Posted in Bennett, Mitch Daniels, NCLB, Pence, Public Ed, Ritz

Tiny, Decent Things

PART I: THE WAR AGAINST PUBLIC EDUCATION

I began my whine against the overuse and misuse of standardized testing when No Child Left Behind passed in 2001 and Indiana doubled down on student testing.

I complained to my principal, the school corporation, my local legislators. I became an officer in my local teachers association, and a delegate to the state teachers association representative assembly, but we couldn’t change things either.

I retired in June of 2010 and two years later joined a public education advocacy group, the Northeast Indiana Friends of Public Education. Since the Save Our Schools March in 2011 in Washington D.C., our members have been working to end and undo “education reform” in Indiana and the U.S.

2011 was a watershed year for privatization in Indiana. Mitch Daniels and his Superintendent of Public Instruction, Tony Bennett, along with help from the Indiana General Assembly, hit hard at public schools and public school teachers.

2011 was the year that Indiana…

  • cut $300 million from public school funding while at the same time they…
  • passed a voucher law which drained even more public tax dollars from public schools
  • reduced collective bargaining rights for teachers
  • introduced test-based evaluations for teachers
  • increased funding for charter schools

The privatizers haven’t backed off since then…they’ve continued to deprofessionalize the teaching profession and strip funds from public education to support the ravenous appetite of an ever-expanding privatization plan consisting of vouchers and charter schools.

Each year, when the Indiana legislature is in session, we do our best to minimize the damage done to public schools. And each year we lose a little more ground. We had a bright light of hope in 2012, when Glenda Ritz was elected Superintendent of Public Instruction, beating Tony Bennett on a platform which supported public schools, but that was short-lived. Governor Pence, the legislature, and state school board, worked together to make sure she was unable to slow down the damage to public education by the privatizers.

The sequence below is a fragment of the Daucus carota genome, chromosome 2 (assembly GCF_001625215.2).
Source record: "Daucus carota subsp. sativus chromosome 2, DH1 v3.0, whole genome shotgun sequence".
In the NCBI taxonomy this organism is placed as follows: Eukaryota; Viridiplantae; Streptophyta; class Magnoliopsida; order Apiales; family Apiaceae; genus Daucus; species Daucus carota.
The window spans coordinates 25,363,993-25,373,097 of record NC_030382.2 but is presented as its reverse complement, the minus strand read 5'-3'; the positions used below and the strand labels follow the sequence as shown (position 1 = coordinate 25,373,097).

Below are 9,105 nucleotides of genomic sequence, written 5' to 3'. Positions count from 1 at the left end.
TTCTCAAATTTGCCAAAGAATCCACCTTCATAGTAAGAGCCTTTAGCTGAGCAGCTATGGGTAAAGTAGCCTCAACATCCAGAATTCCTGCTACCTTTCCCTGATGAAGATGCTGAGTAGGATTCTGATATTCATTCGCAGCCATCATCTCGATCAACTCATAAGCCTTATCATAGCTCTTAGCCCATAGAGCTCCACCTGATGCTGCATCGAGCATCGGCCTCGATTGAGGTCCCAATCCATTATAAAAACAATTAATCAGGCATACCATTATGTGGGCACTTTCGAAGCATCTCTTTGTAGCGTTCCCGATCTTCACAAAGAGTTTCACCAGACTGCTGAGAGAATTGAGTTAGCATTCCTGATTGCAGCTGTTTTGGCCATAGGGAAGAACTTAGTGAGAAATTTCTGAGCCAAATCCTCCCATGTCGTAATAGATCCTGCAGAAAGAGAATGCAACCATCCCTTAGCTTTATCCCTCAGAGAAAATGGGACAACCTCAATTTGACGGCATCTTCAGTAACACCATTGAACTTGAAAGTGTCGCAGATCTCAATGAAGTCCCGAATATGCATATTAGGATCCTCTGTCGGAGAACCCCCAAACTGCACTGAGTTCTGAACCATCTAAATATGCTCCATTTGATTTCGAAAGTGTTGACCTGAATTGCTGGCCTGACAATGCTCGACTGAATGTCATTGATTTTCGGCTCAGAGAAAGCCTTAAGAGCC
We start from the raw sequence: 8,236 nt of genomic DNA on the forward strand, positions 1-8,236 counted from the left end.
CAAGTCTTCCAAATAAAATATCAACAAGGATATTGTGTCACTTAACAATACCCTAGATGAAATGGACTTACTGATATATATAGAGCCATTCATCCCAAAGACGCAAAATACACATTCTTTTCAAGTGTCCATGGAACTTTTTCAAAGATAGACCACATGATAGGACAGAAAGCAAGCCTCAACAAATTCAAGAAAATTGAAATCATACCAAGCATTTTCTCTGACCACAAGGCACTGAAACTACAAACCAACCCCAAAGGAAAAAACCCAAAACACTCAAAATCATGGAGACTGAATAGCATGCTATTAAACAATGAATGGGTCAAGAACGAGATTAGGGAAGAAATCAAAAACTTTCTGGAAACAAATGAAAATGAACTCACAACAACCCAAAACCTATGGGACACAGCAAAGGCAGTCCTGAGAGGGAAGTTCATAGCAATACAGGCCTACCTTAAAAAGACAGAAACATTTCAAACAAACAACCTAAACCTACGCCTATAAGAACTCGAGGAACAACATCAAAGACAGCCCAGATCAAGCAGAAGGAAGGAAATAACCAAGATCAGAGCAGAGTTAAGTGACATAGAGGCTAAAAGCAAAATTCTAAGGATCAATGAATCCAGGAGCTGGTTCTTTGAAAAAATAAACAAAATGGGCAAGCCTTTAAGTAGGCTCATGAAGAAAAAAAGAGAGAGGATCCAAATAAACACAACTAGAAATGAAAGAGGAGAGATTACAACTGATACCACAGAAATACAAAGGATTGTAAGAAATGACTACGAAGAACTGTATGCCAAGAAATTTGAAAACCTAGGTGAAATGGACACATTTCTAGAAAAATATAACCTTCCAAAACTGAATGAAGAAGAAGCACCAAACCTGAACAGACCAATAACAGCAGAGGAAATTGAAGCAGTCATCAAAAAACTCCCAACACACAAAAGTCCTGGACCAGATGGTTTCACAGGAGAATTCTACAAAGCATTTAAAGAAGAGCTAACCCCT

It’s not just Indiana. A few days ago Nancy Flanagan wrote…

The War on Teachers and the End of Public Education

Three days ago, Diane Ravitch wrote this:

Public education today faces an existential crisis. Over the past two decades, the movement to transfer public money to private organizations has expanded rapidly.

She’s right. The end of public education as we know it is in sight. And there’s a war on public school teaching toward that end, with Betsy DeVos as Field General.

It keeps happening even though privatization has increased segregation and hasn’t improved instruction or achievement.

PART II: ENCOURAGEMENT

It’s hard not to feel discouraged. It’s hard not to give up. We need frequent inspiration to help reenergize ourselves…to remind ourselves that public education is worth saving, and no matter how many times the politicians and privatizers damage public education in Indiana (and across the nation) we need to keep trying. No matter how many times we get knocked down, we need to get up again. No matter how many times we’re silenced, we need to speak out again.